Wednesday, November 4, 2015

restaurant review: La Pecora Bianca

La Pecora Bianca
1133 Broadway
New York, NY

When we speak about trying new flavors, we tend to mean the unknown: sautéd grasshoppers on an impromptu trip to Mexico, awash with aguardiente, blazing sun, a leap of faith. At La Pecora Bianca, "new" means what you already know, but different. The food had a consistent and vaguely obnoxious way of proving me wrong. Like good art (think Ed Ruscha's word paintings) it mocked me a little, but not too much that pretension inhibited pleasure.

The first dish we had - roasted whole golden Enoki - can only be described as a giant mushroom. In the thrilling moments of pre-bite suspense the word density came to mind, as in the dense, musty quality of a proper giant mushroom. It was anything but. Cool and earthy like the sound of footsteps on wet marsh, its filaments free and unabashed, stringy and textured. A light and airy departure from density, sitting on a puddle of the greenest salsa verde (we asked for more and were presented with an entire bowl, as if to say: this is a no-judgment zone), bread crumbs, raisins. I ran the emotional gamut from start to finish, beginning with the anxiety of realizing that a heady and indulgent experience this was not, to acceptance to rediscovery and ultimately, a strangely calm satisfaction. This was not the loud mushroom mass outputted by kitchens, where flavor is forced, sweated out in a hot pan. La Pecora Bianca waltzed in imperceptibly, and quietly and elegantly, it showed up all the glitzy fungi in town.

Pesche came next, charred peaches smothered in sheep's milk ricotta that felt luxuriously like dessert despite the fact that it falls under the menu's antipasti. Candied lemon zest dots the dish like grown-up sprinkles on an an ice cream cone and it is all campfire memories after that. Ricotta makes for a savory variation of à la mode. It screamed summer's almost through and tasted like nostalgia (like the salty tears in the wedding cake batter in the book Water for Chocolate.)

While "pesche" is just a fancy word for peaches, "einkorn gramigna" is a more complicated mouthful. The gist of this primi is that house made pork sausage competes with homemade pasta for feel-good attention. The real star, however, is the garlic, which somehow manages to not be overpowered and, conversely, to overpower nothing. If it makes more sense, here again there is the sense of reinvention that carries on Claudette/Mark Barak's tradition of juxtaposing surprise and subtlety. Invisible but discernible, this garlic dares to be introspective and challenge its identity as a tried-but-true staple of Italian gastronomy, discovering a fresh multi-functionality. It adds a kick to the gramigna while playing on pork's sweetness and still lands on its own two feet, autonomous with a fierce personality: a keeper.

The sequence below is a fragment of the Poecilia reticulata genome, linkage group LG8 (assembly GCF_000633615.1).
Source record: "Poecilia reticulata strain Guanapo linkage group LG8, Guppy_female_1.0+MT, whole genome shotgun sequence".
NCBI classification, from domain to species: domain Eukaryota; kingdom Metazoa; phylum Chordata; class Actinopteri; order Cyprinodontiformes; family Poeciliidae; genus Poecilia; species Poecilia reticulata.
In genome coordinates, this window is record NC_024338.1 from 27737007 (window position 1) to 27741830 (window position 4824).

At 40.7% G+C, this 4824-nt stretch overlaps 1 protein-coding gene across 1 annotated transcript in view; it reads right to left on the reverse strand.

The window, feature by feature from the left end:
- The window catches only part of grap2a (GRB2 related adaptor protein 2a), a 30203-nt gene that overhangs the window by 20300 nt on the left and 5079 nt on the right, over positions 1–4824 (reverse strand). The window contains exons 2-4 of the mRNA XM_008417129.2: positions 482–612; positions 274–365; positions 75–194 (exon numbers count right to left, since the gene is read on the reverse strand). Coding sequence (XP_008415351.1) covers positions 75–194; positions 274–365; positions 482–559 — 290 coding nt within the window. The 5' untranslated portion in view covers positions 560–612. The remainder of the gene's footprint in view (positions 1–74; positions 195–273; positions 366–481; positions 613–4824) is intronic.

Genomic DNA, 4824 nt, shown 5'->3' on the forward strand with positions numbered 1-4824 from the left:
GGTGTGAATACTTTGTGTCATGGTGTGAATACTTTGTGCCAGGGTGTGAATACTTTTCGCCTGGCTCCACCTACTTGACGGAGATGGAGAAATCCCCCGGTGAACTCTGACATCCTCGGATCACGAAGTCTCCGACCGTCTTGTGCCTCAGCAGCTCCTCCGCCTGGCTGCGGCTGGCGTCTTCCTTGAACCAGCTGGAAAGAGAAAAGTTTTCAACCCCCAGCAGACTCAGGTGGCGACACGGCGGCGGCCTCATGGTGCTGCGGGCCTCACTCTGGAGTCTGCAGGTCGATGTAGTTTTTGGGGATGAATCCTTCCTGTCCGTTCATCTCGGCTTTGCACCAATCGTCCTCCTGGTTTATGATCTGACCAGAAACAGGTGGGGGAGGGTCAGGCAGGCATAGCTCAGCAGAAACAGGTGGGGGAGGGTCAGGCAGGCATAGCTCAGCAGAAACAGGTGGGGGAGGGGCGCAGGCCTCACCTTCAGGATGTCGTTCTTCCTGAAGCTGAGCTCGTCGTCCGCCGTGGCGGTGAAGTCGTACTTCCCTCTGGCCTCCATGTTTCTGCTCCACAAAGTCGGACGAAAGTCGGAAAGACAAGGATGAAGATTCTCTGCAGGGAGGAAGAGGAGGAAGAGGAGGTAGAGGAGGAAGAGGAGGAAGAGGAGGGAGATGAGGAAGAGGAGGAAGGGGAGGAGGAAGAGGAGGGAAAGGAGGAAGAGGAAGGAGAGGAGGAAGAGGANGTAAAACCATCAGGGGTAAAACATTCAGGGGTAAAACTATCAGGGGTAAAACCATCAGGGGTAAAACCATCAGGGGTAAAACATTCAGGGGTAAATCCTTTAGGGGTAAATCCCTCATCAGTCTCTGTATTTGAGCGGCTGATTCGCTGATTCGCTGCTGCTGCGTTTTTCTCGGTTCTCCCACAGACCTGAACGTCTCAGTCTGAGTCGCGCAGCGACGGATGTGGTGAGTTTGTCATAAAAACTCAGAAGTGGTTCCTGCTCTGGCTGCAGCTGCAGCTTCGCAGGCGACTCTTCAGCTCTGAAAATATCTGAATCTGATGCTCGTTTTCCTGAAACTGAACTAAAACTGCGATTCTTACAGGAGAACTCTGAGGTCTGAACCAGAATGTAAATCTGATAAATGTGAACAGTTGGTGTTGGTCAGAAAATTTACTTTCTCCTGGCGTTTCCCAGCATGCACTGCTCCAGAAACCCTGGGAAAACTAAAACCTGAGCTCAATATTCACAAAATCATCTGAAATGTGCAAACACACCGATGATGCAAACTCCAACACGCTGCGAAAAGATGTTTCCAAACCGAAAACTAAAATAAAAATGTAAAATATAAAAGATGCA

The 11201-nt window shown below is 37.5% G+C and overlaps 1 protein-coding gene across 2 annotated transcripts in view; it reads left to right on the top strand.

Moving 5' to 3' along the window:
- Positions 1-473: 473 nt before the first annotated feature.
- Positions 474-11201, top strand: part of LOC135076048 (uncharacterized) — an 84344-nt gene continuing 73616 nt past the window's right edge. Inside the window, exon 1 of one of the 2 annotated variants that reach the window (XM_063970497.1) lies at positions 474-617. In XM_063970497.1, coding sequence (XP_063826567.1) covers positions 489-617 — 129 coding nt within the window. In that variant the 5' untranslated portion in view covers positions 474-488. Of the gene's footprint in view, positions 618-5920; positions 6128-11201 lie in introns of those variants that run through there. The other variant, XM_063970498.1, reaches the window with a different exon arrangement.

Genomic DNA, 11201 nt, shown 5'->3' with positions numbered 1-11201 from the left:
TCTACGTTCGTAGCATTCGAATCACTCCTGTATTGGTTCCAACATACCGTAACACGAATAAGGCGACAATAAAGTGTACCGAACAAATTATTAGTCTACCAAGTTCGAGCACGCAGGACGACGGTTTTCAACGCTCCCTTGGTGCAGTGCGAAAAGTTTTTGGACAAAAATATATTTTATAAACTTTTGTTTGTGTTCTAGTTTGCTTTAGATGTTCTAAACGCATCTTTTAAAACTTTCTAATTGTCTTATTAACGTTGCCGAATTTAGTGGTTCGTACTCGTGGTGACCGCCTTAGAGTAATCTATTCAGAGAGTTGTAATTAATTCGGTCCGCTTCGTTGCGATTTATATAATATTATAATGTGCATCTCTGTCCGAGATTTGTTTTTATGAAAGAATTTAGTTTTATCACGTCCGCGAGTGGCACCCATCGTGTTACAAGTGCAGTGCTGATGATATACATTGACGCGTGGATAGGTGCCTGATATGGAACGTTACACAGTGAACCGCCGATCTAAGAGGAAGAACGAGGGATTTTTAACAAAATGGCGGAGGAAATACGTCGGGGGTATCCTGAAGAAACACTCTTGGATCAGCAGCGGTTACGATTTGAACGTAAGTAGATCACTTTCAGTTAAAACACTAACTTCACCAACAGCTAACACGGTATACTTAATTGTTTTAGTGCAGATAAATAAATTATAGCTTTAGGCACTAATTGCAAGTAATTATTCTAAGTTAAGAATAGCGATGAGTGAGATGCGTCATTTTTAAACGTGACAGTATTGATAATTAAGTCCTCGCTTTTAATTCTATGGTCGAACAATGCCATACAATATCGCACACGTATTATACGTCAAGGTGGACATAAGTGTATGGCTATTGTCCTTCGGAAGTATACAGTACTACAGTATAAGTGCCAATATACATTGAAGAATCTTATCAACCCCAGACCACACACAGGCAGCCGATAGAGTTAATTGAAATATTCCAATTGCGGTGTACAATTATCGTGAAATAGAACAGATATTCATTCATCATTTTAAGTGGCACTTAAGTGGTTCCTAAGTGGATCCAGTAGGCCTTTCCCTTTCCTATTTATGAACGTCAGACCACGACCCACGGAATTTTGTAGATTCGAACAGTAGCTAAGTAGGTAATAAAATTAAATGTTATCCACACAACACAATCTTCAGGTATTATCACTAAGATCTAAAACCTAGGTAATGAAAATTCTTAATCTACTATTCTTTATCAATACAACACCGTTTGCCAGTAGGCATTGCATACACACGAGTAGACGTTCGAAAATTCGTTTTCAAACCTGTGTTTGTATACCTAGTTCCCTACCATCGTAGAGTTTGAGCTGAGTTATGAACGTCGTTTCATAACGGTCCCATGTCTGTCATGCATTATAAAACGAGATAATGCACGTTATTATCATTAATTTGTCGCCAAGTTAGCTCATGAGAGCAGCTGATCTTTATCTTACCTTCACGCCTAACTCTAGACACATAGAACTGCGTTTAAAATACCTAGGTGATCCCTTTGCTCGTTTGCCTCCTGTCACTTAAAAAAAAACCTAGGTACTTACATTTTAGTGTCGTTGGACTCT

Disaster struck the final course when the server delivered the news that the kitchen was out of ricotta cheesecake, doubly tragic as it forced a choice between panna cotta and chocolate mousse, a face-off not for the faint of heart. The former won me over and will seduce even the most timid dessert-orderers. Because panna cotta at La Pecora is made with sheep's milk (hankering back to the charred peaches a few dishes earlier), perfumed with lemon verbena, finished off with candied lavender, and served in a little glass jar that looks just like those Parmalat yogurt containers rife in European supermarkets, it is slightly silly. But it is also extremely mature and requires supervision, lest you polish it off in minutes.

"Pecora bianca" means white sheep in Italian, and certainly evokes a sort of childish innocence. Sheep have an unfortunate reputation for being blind followers. Sitting at the chef's counter at La Pecora Bianca I understood the wile behind the name.


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